Tag: Adam Noviello

REVIEW: Wayne Tunks’ THE GIRLIE SHOW

Funny, engaging and satisfying new theatre

By Ross Larkin

While writer and producer Wayne Tunks’ latest venture, The Girlie Show, is in some respects an homage to pop’s most famous diva Madonna, the play is more accurately a universal story about relationships, pain and self-discovery.

The Girlie Show.JPG

Directed by Josh Karlik, The Girlie Show revolves around a vibrant group of teenagers in the 90s, who, while queuing to purchase tickets for a Madonna concert, become close friends, bound initially by music and idolisation but ultimately by love and passion.
As the teens navigate their own personal challenges including infidelity, sexuality and the smothering of strict religious parents, the group’s bond widens against a backdrop of song, dance and humorous pop culture references.

Charlotte Fox plays songstress Natalie, who must choose between career and self-worth, while Sam (played by Adam Haylock) deals with a broken family and an addiction to risky habits. Oliver Bailey and Adam Noviello play Jason and Derek respectively, both faced with the conundrum of their feelings for each other versus Jason’s struggle to come out of the closet. Meanwhile, shy and meek Mary (Caitlin Spears) is forced to confront her controlling parents as she rebels against a life of repression.

Fox is particularly excellent (her solo ballad is a highlight), while most of the comical moments are provided by the supporting cast including Tunks himself, who plays Sam’s jovial dad, Tony. Geoff Wallis is hilarious as Vic, a toupee-wearing, sleazy record company executive and also as Jason’s densely naive father, along with his wife, played by Perri Cummings (among other support roles) whose performance and stage presence is strong and engaging.

One of the show’s best moments is a dance number (choreographed brilliantly by Kristen Adriaan-Benton) featuring the whole cast in a slew of outrageous, Madonna-inspired costumes as a centrepiece to the show.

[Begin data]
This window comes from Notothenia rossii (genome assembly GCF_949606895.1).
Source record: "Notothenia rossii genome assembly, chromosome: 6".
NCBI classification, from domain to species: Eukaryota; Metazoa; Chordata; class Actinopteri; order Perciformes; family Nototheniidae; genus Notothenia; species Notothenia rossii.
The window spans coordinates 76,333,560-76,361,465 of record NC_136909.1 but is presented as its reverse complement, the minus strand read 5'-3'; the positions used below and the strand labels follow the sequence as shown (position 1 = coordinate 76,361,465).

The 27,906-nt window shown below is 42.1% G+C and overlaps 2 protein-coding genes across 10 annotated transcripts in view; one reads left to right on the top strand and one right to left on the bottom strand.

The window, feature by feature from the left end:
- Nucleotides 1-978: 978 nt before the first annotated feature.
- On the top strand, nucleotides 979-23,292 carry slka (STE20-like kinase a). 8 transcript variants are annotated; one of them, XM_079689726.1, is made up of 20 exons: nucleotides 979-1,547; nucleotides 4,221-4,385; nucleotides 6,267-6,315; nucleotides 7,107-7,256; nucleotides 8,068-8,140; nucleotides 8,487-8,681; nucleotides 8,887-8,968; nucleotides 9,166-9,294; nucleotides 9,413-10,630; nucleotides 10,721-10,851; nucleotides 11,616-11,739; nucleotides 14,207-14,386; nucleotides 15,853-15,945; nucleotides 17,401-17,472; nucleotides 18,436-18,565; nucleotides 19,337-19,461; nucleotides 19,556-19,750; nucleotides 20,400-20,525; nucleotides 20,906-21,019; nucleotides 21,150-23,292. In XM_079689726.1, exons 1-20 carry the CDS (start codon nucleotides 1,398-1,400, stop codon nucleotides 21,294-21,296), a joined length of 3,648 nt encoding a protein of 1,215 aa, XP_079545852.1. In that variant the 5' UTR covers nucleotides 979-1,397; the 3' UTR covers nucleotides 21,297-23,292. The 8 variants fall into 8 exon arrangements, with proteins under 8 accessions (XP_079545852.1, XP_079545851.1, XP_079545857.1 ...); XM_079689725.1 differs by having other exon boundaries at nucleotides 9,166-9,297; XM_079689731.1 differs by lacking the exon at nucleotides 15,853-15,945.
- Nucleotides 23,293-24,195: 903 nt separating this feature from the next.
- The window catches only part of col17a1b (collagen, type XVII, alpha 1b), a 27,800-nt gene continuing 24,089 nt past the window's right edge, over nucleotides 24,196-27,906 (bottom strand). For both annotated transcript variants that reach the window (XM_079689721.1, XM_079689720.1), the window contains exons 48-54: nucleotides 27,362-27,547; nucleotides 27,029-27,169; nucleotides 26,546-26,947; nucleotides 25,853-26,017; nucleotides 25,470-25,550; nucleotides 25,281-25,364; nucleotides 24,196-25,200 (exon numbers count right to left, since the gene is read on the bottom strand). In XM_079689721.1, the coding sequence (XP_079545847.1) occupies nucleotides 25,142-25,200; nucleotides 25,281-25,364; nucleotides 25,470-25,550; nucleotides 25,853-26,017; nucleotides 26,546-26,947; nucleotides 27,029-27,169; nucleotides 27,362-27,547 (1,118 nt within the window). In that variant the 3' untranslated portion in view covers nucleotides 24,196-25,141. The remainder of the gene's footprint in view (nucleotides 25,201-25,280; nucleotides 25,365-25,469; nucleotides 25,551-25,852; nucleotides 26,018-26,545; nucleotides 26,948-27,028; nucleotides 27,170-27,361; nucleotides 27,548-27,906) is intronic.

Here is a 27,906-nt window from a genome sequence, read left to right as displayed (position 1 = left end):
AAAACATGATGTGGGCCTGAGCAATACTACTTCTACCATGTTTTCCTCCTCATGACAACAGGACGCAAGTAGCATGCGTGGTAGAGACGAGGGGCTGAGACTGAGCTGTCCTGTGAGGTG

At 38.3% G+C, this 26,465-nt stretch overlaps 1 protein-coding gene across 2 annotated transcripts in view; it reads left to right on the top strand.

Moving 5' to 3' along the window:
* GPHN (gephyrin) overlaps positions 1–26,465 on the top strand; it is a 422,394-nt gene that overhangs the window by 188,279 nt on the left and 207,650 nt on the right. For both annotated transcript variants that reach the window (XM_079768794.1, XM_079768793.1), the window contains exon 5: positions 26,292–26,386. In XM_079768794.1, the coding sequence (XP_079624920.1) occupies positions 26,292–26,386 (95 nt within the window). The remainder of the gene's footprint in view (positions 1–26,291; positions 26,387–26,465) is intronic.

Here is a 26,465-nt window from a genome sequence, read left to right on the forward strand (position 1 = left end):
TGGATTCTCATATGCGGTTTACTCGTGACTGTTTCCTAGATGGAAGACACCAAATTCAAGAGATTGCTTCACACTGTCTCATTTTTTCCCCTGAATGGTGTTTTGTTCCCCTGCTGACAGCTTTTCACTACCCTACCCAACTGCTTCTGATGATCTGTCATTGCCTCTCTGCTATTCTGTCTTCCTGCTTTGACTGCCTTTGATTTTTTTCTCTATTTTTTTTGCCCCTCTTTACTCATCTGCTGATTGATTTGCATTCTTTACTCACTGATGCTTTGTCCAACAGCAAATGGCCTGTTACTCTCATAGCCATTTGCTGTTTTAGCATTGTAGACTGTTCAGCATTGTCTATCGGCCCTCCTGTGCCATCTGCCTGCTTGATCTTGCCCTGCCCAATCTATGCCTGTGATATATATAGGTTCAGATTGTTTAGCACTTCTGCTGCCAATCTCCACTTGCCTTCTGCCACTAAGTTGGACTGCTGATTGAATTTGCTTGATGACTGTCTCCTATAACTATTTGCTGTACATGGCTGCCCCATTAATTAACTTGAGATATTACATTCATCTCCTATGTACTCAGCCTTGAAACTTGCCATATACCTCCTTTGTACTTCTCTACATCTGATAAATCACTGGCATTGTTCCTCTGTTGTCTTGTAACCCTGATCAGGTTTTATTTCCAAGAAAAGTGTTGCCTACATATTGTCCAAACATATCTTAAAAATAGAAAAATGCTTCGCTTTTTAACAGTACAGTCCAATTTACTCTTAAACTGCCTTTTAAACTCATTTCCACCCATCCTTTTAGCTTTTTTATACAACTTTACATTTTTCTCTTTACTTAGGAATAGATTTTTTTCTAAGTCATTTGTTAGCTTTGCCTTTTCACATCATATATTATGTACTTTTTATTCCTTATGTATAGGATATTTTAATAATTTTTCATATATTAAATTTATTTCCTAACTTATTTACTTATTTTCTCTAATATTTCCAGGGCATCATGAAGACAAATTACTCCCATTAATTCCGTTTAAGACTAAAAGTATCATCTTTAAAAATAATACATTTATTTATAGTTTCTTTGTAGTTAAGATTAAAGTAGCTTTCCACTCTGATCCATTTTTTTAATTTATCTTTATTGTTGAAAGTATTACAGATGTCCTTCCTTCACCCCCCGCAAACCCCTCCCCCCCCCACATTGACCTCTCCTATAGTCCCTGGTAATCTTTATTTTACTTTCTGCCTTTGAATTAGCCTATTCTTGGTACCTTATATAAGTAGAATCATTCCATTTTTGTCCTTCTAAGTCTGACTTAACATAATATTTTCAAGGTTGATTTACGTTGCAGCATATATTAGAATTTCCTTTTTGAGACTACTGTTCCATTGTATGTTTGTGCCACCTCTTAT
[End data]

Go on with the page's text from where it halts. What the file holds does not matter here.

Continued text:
The Girlie Show is a satisfying, coming-of-age mixture of comedy, drama, music and dance whose themes are universal and is, as such, most certainly not just for Madonna lovers!

The Girlie Show is playing now as part of the Midsumma Festival until January 31st, 2016 at La Mama Courthouse Theatre, 349 Drummond street, Carlton.

Tickets via lamama.com.au or (03) 9347 6142.
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REVIEW: The Butterfly Club Presents THE LAST FIVE QUEERS

Robert Brown re-imagining is all about the music

By Myron My

More and more you hear people saying, “It’s a small world”. Thanks to modern living, our lives are becoming intertwined in ever-more varied and surprising ways. In The Last Five Queers, book by Adam Noviello & Madi Lee and music by Tony Award-winning composer Jason Robert Brown, we meet five individuals who are all connected with each other in some way. In this song-cycle cabaret, their relationships are all pushed to the forefront as they tackle the high and lows of being in love with someone and trusting another enough to give yourself over to them.

The Last Five Queers

There were some incredibly strong musical performances in the show. Keagan Vaskess as the woman in love with her best friend was exceptional with her songs. What is even more impressive is the confidence and emotion on display, considering she was only brought in five days ago after the original performer became unwell. The scenes between gay couple, Henry Brett and Jack O’Riley were just as accomplished however. The belting out of memorable numbers ensured their duets and solos were by far the highlights of the show. Rounding out the cast were Tim Carney and Lee who, despite their strong effort, were unable to affect me as much as Vaskess, Brett and O’Riley did. Their projection was not as successful, and for me their vocal range didn’t reach the breadth of the other three

Playing his own arrangements of Brown’s music was musical director Barnaby Reiter. I’ve seen Reiter perform in a number of cabaret shows over the years and it’s always a pleasant surprise when he appears on stage. He really is one of Melbourne’s great musical talents, playing with finesse and skill and really creating moments on stage for not only the audience to experience, but also for the performers to occupy.

While the cast shone in their singing, the acting is where some cracks surfaced. There were several awkward vignettes between songs, due to dialogue that sounded trite and acting that felt unnatural. There was not much authenticity in the portrayals and it felt everyone was just going through the motions: there was the lack of intensity from a spontaneous kiss, the lack of chemistry between loving couples and the lack of familiarity between siblings and friends.

I could have happily enjoyed Vaskess, Brett and O’Riley singing all night, and listened to Reiter play the piano. However, I was there to see The Last Five Queers, and as a whole, the show required some fine-tuning. The writing needed to be more genuine and organic and the acting side of this cabaret needed stronger direction. It’s still an enjoyable show but I will remember The Last Five Queers as more of a quick fling than a long-lasting relationship.

Venue: The Butterfly Club, 5 Carson Place, Melbourne

Season: Until 9 August | Tue-Sat 8:30pm, Sunday 8:00pm

Tickets: $32 Full | $28 Conc

Bookings: The Butterfly Club